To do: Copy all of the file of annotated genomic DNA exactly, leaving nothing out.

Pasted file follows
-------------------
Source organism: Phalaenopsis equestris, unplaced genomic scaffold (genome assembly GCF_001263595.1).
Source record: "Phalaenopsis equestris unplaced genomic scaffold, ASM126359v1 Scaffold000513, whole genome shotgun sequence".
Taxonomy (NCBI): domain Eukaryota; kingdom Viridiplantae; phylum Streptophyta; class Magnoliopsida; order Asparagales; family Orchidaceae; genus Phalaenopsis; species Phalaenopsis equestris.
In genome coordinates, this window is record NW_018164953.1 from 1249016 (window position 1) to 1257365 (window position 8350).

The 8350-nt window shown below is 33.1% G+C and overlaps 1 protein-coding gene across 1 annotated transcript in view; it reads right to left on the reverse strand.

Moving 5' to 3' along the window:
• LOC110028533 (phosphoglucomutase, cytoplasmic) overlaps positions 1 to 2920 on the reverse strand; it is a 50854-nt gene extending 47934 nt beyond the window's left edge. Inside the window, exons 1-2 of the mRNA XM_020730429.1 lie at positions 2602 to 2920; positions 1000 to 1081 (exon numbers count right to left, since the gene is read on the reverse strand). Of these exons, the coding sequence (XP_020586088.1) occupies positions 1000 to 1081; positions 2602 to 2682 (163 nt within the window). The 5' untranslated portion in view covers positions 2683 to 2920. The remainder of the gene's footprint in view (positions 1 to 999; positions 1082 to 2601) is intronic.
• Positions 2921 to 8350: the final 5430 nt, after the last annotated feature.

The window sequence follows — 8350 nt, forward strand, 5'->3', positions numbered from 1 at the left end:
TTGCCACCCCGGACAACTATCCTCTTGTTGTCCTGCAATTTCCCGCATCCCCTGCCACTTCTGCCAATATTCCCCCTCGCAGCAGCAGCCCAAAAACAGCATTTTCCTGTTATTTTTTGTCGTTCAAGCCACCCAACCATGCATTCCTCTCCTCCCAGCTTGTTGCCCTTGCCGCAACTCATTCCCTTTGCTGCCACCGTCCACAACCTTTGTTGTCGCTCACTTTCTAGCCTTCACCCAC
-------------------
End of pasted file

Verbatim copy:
Source organism: Phalaenopsis equestris, unplaced genomic scaffold (genome assembly GCF_001263595.1).
Source record: "Phalaenopsis equestris unplaced genomic scaffold, ASM126359v1 Scaffold000513, whole genome shotgun sequence".
Taxonomy (NCBI): domain Eukaryota; kingdom Viridiplantae; phylum Streptophyta; class Magnoliopsida; order Asparagales; family Orchidaceae; genus Phalaenopsis; species Phalaenopsis equestris.
In genome coordinates, this window is record NW_018164953.1 from 1249016 (window position 1) to 1257365 (window position 8350).

The 8350-nt window shown below is 33.1% G+C and overlaps 1 protein-coding gene across 1 annotated transcript in view; it reads right to left on the reverse strand.

Moving 5' to 3' along the window:
• LOC110028533 (phosphoglucomutase, cytoplasmic) overlaps positions 1 to 2920 on the reverse strand; it is a 50854-nt gene extending 47934 nt beyond the window's left edge. Inside the window, exons 1-2 of the mRNA XM_020730429.1 lie at positions 2602 to 2920; positions 1000 to 1081 (exon numbers count right to left, since the gene is read on the reverse strand). Of these exons, the coding sequence (XP_020586088.1) occupies positions 1000 to 1081; positions 2602 to 2682 (163 nt within the window). The 5' untranslated portion in view covers positions 2683 to 2920. The remainder of the gene's footprint in view (positions 1 to 999; positions 1082 to 2601) is intronic.
• Positions 2921 to 8350: the final 5430 nt, after the last annotated feature.

The window sequence follows — 8350 nt, forward strand, 5'->3', positions numbered from 1 at the left end:
TTGCCACCCCGGACAACTATCCTCTTGTTGTCCTGCAATTTCCCGCATCCCCTGCCACTTCTGCCAATATTCCCCCTCGCAGCAGCAGCCCAAAAACAGCATTTTCCTGTTATTTTTTGTCGTTCAAGCCACCCAACCATGCATTCCTCTCCTCCCAGCTTGTTGCCCTTGCCGCAACTCATTCCCTTTGCTGCCACCGTCCACAACCTTTGTTGTCGCTCACTTTCTAGCCTTCACCCAC